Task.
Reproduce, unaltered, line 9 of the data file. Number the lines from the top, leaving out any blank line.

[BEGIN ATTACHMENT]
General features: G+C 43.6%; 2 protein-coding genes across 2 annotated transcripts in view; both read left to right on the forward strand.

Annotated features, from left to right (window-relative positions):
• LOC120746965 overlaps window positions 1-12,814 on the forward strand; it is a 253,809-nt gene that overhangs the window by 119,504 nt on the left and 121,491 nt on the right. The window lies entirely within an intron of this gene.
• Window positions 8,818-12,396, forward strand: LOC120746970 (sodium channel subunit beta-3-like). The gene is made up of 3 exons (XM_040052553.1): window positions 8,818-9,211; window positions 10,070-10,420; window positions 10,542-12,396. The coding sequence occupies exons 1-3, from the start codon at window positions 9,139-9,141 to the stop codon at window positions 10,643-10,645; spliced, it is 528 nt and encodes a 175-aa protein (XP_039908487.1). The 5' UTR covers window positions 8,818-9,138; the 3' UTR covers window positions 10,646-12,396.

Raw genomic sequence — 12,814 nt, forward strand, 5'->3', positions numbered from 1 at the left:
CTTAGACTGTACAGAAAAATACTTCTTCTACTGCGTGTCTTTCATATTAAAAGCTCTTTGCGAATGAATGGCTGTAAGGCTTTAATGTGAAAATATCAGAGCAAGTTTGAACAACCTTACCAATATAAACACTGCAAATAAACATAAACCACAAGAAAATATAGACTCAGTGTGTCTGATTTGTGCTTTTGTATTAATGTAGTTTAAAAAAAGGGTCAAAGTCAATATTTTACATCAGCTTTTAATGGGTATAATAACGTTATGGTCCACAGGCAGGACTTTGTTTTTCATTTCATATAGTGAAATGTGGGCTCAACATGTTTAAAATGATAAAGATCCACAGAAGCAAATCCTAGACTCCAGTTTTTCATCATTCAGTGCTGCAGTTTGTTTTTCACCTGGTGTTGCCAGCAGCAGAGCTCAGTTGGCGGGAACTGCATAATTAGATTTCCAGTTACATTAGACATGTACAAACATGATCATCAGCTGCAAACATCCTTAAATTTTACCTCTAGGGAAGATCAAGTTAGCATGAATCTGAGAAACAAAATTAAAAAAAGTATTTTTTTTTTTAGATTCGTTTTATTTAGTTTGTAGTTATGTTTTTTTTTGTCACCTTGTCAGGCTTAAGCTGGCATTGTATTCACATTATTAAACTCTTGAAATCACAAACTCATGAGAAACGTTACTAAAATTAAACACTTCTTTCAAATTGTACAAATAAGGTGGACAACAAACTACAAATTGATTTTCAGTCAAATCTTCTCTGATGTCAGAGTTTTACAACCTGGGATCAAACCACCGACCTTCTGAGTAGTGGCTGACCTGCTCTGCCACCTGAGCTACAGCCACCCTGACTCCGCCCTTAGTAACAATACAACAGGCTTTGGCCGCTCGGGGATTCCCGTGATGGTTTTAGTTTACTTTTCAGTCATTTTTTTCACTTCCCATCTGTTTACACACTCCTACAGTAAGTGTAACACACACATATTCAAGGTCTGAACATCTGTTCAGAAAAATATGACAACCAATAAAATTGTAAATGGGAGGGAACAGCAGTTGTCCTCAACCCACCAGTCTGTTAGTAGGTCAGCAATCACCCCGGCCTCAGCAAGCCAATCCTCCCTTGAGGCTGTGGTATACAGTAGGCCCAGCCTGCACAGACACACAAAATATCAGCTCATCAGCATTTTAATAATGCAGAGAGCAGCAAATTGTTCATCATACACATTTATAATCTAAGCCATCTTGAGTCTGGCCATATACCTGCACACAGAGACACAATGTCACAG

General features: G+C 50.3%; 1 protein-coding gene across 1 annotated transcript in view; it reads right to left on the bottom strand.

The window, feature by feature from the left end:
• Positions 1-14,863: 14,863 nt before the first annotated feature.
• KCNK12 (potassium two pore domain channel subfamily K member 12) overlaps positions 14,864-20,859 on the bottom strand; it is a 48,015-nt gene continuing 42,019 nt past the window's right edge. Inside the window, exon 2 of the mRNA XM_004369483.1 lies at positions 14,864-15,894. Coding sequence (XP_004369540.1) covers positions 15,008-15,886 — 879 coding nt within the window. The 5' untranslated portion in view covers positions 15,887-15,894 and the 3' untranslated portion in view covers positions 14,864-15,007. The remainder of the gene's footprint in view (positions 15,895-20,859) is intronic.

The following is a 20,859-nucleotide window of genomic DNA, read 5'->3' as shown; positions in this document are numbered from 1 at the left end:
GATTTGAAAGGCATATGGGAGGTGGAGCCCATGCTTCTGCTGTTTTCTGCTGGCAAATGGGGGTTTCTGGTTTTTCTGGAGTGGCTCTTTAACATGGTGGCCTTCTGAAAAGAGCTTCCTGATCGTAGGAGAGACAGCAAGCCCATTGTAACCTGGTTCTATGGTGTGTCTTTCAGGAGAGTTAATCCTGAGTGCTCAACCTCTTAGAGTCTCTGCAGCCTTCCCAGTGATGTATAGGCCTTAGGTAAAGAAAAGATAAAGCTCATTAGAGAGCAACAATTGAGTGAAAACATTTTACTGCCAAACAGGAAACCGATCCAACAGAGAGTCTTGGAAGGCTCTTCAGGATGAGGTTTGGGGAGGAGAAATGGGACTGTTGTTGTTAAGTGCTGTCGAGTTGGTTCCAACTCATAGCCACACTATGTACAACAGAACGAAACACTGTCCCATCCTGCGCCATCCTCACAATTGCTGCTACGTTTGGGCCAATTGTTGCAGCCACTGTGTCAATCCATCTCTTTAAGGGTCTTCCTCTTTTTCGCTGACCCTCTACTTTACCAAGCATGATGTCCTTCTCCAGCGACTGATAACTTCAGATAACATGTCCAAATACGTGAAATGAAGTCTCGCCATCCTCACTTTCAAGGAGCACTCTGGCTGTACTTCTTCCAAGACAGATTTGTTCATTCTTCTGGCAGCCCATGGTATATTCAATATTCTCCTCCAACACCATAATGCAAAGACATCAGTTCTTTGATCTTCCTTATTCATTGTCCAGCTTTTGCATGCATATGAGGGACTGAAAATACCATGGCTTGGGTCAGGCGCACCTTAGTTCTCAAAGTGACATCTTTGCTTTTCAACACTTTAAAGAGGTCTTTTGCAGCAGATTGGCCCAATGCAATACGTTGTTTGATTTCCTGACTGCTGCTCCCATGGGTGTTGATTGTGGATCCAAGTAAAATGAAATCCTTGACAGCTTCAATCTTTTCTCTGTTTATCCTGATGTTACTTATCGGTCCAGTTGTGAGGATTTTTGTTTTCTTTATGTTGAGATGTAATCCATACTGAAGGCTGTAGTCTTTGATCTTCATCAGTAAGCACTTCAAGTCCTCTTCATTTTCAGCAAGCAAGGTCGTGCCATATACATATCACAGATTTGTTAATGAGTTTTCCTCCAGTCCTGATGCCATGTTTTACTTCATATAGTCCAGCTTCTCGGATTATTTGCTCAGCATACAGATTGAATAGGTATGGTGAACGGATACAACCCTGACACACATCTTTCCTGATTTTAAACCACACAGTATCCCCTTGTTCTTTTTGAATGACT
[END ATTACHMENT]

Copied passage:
• Positions 1-14,863: 14,863 nt before the first annotated feature.